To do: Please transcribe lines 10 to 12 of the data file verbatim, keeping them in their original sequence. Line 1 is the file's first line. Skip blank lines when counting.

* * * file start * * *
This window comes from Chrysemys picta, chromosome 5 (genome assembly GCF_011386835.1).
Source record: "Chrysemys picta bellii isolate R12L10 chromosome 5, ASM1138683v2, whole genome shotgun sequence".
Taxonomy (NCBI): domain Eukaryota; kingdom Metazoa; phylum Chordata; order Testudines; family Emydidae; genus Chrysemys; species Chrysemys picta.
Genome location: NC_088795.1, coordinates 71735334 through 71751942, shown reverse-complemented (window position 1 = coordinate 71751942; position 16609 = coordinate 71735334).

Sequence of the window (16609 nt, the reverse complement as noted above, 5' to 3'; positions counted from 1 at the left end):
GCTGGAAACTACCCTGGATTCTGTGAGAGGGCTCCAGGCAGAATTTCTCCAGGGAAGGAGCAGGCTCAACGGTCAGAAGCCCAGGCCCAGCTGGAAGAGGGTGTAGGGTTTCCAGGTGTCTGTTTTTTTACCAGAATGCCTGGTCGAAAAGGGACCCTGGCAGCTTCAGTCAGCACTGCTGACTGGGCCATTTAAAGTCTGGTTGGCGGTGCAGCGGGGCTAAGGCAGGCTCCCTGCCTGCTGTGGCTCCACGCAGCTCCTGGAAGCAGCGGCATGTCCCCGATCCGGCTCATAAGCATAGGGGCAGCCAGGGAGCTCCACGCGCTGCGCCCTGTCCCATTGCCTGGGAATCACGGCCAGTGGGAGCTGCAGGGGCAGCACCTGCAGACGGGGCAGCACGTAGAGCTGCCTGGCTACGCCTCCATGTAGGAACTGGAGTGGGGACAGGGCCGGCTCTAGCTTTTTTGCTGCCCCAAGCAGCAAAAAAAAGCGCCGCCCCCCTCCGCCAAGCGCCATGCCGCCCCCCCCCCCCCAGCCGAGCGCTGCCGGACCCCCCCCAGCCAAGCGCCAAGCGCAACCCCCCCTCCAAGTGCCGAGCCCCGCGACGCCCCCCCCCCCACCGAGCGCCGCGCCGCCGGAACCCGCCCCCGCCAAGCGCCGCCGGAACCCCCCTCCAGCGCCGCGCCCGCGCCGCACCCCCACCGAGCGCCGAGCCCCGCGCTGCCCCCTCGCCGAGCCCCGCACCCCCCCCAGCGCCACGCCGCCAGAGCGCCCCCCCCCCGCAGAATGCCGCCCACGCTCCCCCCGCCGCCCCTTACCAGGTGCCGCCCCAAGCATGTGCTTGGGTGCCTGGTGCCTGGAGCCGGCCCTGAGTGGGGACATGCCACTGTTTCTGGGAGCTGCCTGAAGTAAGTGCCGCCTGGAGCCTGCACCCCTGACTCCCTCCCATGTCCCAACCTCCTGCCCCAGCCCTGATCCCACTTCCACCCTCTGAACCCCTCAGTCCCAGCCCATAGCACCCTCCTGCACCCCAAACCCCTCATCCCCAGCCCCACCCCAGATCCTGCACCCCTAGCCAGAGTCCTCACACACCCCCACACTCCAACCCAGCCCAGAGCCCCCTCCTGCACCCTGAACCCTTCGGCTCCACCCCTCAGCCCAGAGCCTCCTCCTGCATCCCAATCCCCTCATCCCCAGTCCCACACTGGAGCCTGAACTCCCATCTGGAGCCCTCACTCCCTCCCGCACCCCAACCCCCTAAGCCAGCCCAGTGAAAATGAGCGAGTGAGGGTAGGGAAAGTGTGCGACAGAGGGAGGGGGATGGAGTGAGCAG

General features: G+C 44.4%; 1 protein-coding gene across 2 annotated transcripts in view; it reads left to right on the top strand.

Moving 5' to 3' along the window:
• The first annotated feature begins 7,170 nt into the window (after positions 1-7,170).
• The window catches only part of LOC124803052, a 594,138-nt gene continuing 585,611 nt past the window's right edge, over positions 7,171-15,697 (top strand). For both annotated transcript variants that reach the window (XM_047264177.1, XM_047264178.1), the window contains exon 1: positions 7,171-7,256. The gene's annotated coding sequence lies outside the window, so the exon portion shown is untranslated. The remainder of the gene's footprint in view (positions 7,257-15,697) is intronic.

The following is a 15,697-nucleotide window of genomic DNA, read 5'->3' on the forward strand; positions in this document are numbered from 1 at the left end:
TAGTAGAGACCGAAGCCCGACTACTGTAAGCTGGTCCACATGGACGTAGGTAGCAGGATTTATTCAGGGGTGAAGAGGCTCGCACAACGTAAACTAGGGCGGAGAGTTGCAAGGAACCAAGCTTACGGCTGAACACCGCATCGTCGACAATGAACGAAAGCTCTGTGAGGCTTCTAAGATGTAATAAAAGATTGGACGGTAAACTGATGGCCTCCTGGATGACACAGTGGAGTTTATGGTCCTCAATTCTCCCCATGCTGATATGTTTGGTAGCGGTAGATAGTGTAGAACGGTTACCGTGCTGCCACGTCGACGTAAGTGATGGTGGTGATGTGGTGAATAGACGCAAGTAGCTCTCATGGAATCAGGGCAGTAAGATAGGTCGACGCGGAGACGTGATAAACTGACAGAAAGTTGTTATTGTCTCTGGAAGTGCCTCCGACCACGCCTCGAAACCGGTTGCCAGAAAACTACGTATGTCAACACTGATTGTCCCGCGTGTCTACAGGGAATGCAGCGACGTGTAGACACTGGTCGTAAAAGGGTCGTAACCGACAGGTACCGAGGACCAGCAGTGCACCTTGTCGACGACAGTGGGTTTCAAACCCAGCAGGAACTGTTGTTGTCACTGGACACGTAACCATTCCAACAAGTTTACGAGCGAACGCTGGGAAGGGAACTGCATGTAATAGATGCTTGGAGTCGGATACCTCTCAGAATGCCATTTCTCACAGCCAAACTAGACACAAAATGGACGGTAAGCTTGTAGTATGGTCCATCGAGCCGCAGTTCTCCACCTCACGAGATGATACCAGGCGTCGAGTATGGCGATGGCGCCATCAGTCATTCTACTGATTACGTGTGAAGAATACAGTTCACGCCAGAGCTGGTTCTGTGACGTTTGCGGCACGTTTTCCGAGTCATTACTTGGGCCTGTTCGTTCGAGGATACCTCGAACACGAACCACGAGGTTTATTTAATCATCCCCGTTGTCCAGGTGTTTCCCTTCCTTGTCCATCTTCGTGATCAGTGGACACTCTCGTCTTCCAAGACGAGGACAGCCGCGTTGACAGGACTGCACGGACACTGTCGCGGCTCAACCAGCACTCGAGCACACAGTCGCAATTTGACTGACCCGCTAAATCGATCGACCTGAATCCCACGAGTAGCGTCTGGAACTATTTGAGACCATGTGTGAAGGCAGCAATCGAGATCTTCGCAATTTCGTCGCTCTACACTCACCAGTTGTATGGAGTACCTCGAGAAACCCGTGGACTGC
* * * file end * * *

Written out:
• The window catches only part of LOC124803052, a 594,138-nt gene continuing 585,611 nt past the window's right edge, over positions 7,171-15,697 (top strand). For both annotated transcript variants that reach the window (XM_047264177.1, XM_047264178.1), the window contains exon 1: positions 7,171-7,256. The gene's annotated coding sequence lies outside the window, so the exon portion shown is untranslated. The remainder of the gene's footprint in view (positions 7,257-15,697) is intronic.

The following is a 15,697-nucleotide window of genomic DNA, read 5'->3' on the forward strand; positions in this document are numbered from 1 at the left end:
TAGTAGAGACCGAAGCCCGACTACTGTAAGCTGGTCCACATGGACGTAGGTAGCAGGATTTATTCAGGGGTGAAGAGGCTCGCACAACGTAAACTAGGGCGGAGAGTTGCAAGGAACCAAGCTTACGGCTGAACACCGCATCGTCGACAATGAACGAAAGCTCTGTGAGGCTTCTAAGATGTAATAAAAGATTGGACGGTAAACTGATGGCCTCCTGGATGACACAGTGGAGTTTATGGTCCTCAATTCTCCCCATGCTGATATGTTTGGTAGCGGTAGATAGTGTAGAACGGTTACCGTGCTGCCACGTCGACGTAAGTGATGGTGGTGATGTGGTGAATAGACGCAAGTAGCTCTCATGGAATCAGGGCAGTAAGATAGGTCGACGCGGAGACGTGATAAACTGACAGAAAGTTGTTATTGTCTCTGGAAGTGCCTCCGACCACGCCTCGAAACCGGTTGCCAGAAAACTACGTATGTCAACACTGATTGTCCCGCGTGTCTACAGGGAATGCAGCGACGTGTAGACACTGGTCGTAAAAGGGTCGTAACCGACAGGTACCGAGGACCAGCAGTGCACCTTGTCGACGACAGTGGGTTTCAAACCCAGCAGGAACTGTTGTTGTCACTGGACACGTAACCATTCCAACAAGTTTACGAGCGAACGCTGGGAAGGGAACTGCATGTAATAGATGCTTGGAGTCGGATACCTCTCAGAATGCCATTTCTCACAGCCAAACTAGACACAAAATGGACGGTAAGCTTGTAGTATGGTCCATCGAGCCGCAGTTCTCCACCTCACGAGATGATACCAGGCGTCGAGTATGGCGATGGCGCCATCAGTCATTCTACTGATTACGTGTGAAGAATACAGTTCACGCCAGAGCTGGTTCTGTGACGTTTGCGGCACGTTTTCCGAGTCATTACTTGGGCCTGTTCGTTCGAGGATACCTCGAACACGAACCACGAGGTTTATTTAATCATCCCCGTTGTCCAGGTGTTTCCCTTCCTTGTCCATCTTCGTGATCAGTGGACACTCTCGTCTTCCAAGACGAGGACAGCCGCGTTGACAGGACTGCACGGACACTGTCGCGGCTCAACCAGCACTCGAGCACACAGTCGCAATTTGACTGACCCGCTAAATCGATCGACCTGAATCCCACGAGTAGCGTCTGGAACTATTTGAGACCATGTGTGAAGGCAGCAATCGAGATCTTCGCAATTTCGTCGCTCTACACTCACCAGTTGTATGGAGTACCTCGAGAAACCCGTGGACTGC